ARway creator portal with AR populated floorplan and the ARway app showcasing the map in real practice.
To the left: ARway creator portal with an AR-populated floorplan. To the right: ARway app showcasing the map in use.

The applications for this technology - like the utility of maps themselves - are boundless. From wayfinding and navigation to augmenting advertising with contextual information that helps shoppers find exactly what they are looking for, ARway melds the real with the virtual and connects both to place. If you’re interested in stepping into the visionary maps of today, contact us here.





Attribution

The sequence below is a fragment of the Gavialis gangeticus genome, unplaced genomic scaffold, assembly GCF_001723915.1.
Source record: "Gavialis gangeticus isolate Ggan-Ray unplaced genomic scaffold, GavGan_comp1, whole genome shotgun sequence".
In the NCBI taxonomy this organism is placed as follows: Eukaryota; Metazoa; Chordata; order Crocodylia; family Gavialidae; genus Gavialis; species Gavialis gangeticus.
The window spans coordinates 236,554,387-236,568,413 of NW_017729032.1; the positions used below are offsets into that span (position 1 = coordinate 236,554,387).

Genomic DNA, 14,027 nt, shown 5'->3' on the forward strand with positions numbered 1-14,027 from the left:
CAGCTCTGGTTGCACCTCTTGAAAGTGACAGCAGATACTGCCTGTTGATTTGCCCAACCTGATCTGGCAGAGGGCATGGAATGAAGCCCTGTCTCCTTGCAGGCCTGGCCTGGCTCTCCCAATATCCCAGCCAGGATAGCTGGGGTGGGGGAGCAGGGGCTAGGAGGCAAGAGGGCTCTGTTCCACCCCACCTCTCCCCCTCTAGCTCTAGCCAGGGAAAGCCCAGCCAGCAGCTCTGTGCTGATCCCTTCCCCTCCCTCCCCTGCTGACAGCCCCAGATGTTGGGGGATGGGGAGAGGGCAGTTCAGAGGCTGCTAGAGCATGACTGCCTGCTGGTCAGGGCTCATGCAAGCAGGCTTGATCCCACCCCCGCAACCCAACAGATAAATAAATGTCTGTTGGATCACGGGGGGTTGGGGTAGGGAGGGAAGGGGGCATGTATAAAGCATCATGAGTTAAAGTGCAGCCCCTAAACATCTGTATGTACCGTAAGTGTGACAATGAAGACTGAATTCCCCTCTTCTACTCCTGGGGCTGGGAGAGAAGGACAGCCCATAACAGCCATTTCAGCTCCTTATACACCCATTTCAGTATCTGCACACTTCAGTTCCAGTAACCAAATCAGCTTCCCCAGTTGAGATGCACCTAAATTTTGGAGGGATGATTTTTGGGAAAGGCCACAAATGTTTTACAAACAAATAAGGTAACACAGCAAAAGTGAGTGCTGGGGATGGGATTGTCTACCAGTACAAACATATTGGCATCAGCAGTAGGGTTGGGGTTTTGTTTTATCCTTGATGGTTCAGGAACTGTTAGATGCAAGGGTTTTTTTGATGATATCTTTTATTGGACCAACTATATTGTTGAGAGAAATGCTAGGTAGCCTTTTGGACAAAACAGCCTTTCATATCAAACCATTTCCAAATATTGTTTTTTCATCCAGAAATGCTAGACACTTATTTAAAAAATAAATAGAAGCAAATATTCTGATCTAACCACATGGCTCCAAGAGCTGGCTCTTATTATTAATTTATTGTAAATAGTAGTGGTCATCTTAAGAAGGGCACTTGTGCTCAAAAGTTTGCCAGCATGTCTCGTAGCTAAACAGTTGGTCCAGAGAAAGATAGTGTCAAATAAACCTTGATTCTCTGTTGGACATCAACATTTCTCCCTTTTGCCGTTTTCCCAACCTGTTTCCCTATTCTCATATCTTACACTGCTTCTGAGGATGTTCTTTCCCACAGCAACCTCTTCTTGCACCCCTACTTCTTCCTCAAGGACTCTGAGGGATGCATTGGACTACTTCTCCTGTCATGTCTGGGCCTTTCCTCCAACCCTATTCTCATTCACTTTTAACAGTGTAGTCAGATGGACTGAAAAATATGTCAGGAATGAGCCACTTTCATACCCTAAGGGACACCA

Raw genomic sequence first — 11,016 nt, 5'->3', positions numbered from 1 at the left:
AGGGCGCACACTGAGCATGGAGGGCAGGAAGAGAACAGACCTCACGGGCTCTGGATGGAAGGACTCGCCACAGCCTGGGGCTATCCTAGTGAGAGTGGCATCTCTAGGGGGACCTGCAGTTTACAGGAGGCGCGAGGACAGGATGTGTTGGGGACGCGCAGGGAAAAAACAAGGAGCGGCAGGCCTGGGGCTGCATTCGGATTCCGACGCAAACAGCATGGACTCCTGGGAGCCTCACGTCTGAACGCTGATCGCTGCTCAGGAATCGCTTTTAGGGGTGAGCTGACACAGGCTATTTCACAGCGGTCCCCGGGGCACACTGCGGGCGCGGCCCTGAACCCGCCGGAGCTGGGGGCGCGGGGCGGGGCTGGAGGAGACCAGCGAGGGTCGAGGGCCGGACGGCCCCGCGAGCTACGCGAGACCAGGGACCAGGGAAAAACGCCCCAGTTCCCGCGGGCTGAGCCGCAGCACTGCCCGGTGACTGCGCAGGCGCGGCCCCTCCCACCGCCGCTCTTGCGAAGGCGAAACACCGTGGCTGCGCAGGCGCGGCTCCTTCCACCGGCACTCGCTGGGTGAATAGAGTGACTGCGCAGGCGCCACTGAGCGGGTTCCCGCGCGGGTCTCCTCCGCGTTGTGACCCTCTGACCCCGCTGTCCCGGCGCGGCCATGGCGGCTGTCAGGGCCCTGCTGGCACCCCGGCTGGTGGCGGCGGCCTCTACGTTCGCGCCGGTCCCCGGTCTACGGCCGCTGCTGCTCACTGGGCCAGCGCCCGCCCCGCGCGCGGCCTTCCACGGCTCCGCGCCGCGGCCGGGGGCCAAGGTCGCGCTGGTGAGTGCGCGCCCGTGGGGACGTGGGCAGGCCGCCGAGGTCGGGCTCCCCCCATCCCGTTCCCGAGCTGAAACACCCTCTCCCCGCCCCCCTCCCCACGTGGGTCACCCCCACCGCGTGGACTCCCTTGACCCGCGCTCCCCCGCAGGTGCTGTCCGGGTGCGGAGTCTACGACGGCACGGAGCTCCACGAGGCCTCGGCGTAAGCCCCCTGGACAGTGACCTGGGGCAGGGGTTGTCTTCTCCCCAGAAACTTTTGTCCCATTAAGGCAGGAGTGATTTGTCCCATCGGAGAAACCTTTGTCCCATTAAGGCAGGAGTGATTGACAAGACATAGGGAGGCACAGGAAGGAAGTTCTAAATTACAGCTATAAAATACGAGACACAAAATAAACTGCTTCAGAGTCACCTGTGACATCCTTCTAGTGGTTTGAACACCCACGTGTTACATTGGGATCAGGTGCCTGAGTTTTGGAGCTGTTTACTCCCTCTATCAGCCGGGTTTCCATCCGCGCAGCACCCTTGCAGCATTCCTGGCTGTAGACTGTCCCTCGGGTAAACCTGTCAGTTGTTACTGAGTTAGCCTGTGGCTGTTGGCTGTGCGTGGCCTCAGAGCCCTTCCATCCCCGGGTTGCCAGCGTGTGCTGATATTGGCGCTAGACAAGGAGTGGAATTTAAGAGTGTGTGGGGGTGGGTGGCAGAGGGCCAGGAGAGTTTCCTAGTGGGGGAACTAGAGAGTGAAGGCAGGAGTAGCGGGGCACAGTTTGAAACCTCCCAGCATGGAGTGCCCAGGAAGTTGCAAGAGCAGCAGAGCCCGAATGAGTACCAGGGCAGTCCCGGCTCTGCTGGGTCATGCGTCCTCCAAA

¹ The Babylonian map of the world Late Babylonian, 700—500 BC” by Haluk Ermis is used under CC BY 2.0.

² Map of the World, according to Strabo” is in the public domain.

³ Beatissimo Patri Paulo Secundo Pontifici Maximo. Donis Nicolaus Germanus” a 15th century version of Ptolemy’s map is in the public domain.

Quam hic vides orbis imagine[m] lector ca[n]dide ea[m] ut posteriore[m] ita & eme[n]datiorem ijs que[...]” a 1550 engraving based on Mercator’s work. The image is used under CC BY 2.0.

Nouvelle carte qui comprend les principaux triangles qui servent de fondement à la Description géométrique de la France. Levée par ordre du Roy par Messrs. Maraldi et Cassini de Thury, de l'Académie royale des Sciences. / Tracé d'après les mesures et gravé par Dheulland ; Aubin scripsi” Cassini’s 1744 map of France. In the public domain.

Detail from page 674 of "Paris and environs, with routes from London to Paris : handbook for travellers" showing not only streets, but also places of interest. In the public domain.